Be Masters in That You Teach and Continue to Learn: Medieval Muslim

Be Masters in That You Teach and Continue to Learn: Medieval Muslim Thinkers on Educational Theory

Comparative Education Review, v.50 n.3 (2006)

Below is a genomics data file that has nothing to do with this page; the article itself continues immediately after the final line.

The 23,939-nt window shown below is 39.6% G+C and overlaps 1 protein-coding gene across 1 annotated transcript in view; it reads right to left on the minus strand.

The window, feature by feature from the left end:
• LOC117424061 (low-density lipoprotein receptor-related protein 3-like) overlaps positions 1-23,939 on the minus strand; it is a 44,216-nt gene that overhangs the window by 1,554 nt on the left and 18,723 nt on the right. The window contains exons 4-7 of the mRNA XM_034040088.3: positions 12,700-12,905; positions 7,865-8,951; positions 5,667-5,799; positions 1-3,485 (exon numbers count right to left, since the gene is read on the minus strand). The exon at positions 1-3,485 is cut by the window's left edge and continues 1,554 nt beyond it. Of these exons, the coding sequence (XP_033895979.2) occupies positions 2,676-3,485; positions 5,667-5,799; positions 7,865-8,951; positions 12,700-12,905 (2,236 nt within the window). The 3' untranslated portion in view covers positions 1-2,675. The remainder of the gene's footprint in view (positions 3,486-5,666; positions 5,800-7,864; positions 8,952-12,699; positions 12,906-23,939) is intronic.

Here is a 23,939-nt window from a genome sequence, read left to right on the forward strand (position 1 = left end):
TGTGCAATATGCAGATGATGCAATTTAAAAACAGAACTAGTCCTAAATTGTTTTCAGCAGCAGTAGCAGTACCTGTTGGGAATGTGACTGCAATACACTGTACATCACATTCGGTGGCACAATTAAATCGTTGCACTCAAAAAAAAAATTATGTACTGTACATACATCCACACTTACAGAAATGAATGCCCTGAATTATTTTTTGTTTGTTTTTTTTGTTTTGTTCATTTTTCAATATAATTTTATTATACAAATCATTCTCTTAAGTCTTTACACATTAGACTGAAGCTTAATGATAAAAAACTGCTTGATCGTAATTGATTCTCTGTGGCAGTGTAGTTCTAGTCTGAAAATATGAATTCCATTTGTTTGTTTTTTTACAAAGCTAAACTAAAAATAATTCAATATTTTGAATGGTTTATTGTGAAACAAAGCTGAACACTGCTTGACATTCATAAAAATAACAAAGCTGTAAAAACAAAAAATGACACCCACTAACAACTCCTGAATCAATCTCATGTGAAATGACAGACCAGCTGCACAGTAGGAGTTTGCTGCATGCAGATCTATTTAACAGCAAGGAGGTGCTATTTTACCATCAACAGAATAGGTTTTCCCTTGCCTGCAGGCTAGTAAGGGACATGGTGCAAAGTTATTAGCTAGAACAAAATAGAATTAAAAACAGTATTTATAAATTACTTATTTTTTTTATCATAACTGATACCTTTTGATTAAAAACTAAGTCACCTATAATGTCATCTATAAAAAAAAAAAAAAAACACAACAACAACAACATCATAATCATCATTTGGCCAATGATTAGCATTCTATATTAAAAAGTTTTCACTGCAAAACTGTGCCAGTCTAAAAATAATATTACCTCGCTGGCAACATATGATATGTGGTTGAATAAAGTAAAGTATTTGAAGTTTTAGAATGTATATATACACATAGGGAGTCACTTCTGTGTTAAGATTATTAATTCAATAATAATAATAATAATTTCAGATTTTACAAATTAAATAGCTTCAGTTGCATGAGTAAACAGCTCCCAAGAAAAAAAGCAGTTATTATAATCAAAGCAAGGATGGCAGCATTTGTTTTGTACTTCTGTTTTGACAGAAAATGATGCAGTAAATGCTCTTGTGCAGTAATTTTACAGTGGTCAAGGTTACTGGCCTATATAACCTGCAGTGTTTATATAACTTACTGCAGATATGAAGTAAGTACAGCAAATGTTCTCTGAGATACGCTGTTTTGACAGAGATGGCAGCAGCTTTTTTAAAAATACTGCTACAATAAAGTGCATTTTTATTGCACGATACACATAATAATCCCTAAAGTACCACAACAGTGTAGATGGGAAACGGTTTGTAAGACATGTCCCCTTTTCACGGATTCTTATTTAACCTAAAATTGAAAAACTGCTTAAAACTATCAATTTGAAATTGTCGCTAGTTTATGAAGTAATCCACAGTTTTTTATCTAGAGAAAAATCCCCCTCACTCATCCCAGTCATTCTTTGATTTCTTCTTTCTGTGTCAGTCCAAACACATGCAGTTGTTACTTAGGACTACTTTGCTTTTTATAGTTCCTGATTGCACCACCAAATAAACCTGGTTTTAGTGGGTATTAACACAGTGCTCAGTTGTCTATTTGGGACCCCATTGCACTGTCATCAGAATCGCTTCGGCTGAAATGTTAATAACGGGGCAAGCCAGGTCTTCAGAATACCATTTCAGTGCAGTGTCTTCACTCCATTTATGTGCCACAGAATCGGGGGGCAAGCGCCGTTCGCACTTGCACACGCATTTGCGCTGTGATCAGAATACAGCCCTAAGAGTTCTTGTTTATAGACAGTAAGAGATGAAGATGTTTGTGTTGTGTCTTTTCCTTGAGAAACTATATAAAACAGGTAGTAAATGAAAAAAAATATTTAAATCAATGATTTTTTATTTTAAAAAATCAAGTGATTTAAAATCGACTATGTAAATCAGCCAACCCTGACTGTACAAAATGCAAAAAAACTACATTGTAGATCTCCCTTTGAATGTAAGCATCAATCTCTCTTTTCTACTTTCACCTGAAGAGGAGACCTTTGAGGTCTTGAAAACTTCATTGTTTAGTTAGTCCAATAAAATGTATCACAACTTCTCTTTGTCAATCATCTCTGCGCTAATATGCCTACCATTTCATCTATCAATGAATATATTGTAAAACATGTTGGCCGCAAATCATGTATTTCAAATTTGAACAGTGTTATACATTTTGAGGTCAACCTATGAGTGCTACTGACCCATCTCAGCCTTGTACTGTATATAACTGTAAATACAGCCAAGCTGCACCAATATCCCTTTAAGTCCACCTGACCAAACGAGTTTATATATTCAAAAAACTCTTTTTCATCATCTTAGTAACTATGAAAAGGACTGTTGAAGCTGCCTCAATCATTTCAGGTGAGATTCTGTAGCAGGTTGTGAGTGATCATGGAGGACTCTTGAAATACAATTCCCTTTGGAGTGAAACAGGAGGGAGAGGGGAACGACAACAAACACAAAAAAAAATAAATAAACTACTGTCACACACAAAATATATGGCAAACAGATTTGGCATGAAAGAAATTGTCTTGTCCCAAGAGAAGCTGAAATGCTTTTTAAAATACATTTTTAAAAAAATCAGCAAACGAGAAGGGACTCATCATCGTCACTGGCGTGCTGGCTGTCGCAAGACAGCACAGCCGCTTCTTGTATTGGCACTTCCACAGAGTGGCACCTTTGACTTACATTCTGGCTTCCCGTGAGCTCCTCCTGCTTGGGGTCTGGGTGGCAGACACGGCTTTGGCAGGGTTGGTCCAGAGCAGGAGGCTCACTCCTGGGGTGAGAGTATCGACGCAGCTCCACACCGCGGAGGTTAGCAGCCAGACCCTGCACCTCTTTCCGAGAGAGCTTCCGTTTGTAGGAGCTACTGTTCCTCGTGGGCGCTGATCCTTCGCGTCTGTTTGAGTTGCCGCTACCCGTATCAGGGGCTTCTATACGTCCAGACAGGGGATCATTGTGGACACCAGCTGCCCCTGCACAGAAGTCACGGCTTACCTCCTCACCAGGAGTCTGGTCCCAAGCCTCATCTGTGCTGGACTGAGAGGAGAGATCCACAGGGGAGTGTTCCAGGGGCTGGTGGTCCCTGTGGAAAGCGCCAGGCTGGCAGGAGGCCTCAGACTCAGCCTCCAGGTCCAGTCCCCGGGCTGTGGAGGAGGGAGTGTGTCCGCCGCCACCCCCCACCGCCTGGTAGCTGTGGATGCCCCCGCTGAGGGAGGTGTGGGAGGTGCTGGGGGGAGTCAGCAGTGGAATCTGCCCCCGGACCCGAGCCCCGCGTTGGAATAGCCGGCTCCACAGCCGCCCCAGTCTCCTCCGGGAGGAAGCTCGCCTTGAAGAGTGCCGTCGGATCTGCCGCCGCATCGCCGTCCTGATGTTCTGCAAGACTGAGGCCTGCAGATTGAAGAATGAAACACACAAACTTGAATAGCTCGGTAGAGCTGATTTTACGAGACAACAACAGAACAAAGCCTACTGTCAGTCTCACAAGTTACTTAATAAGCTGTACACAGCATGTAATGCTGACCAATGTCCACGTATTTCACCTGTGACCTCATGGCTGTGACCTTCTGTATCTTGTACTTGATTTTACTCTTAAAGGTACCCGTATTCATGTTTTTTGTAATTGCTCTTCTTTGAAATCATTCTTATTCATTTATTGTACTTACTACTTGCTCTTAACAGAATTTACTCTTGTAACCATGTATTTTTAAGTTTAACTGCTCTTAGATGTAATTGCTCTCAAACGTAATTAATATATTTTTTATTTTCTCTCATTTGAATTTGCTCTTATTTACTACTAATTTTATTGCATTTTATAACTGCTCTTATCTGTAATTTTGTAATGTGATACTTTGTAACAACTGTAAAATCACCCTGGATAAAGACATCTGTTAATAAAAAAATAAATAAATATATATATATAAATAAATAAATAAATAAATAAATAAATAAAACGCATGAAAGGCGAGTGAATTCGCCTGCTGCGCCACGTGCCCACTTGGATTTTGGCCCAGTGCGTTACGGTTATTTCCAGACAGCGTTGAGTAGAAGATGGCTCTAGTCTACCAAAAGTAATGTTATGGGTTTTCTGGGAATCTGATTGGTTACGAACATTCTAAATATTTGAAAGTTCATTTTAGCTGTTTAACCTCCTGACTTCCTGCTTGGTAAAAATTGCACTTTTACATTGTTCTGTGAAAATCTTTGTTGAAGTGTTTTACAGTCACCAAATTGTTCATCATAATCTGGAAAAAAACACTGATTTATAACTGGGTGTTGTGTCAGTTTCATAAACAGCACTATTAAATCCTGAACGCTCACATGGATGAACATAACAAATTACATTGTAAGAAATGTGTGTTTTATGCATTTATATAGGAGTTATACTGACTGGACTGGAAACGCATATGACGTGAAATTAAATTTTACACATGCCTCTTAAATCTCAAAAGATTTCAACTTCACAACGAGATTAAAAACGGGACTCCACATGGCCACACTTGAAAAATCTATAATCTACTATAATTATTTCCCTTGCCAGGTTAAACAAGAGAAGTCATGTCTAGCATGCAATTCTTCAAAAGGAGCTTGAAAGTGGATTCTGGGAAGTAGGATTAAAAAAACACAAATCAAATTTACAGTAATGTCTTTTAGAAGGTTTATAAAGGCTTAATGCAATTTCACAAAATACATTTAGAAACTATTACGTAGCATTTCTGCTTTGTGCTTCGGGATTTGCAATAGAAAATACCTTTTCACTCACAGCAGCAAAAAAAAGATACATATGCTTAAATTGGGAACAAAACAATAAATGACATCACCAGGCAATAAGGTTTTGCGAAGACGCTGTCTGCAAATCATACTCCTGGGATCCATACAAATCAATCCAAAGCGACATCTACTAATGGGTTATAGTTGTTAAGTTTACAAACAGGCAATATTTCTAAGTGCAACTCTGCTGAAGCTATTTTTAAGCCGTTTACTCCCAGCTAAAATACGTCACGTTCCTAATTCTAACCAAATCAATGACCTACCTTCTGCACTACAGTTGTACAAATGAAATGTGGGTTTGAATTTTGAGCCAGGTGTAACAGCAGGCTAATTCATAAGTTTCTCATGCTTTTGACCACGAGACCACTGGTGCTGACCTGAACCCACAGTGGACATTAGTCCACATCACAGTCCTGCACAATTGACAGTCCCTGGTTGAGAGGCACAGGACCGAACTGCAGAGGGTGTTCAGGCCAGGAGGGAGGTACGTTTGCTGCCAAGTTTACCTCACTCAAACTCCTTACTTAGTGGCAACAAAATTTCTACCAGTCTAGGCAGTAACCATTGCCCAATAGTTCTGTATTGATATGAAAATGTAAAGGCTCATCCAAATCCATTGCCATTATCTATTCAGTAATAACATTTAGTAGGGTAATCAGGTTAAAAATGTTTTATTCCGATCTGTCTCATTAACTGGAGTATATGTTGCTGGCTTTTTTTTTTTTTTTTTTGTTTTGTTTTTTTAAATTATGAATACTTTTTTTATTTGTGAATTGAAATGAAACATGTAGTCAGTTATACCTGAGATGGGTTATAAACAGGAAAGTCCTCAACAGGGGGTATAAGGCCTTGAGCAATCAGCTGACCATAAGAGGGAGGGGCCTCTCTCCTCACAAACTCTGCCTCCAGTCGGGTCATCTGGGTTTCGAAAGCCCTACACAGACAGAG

Insufficient awareness of the educational achievements of the past bears the risk of not recognizing what is genuine progress in the field of education and what is mere repetition. In other words, without knowledge of the history of education, we may fail to achieve the level of understanding and reasoning reached by former generations while, at the same time, keeping ourselves busy with self-postulated problems, the solutions to which have long been available in the stores of historical knowledge. Part of the issue is that there is a tendency in contemporary Western research on education to neglect theories, philosophies, and intellectual movements originating from cultures and civilizations other than the occidental one. For instance, studies in education in the West are often concerned with the Greco-Roman and Judeo-Christian foundations of a European-centered history of learning, while educational concepts and practices of other cultures and civilizations are not given adequate consideration. This is somewhat surprising in view of the complex challenges Western societies are facing at the beginning of the third millennium. In fact, the increasing ethnic and religious diversity of the population in nearly every large city in North America and Europe (and in most institutions of primary, secondary, and higher learning) seems to call rather urgently for a change in the approach toward education, both nationally and internationally. At the same time, it seems necessary to recognize fully that the study of educational thought is a key tool for a better understanding of cultures, civilizations, and religions other than “our own.”

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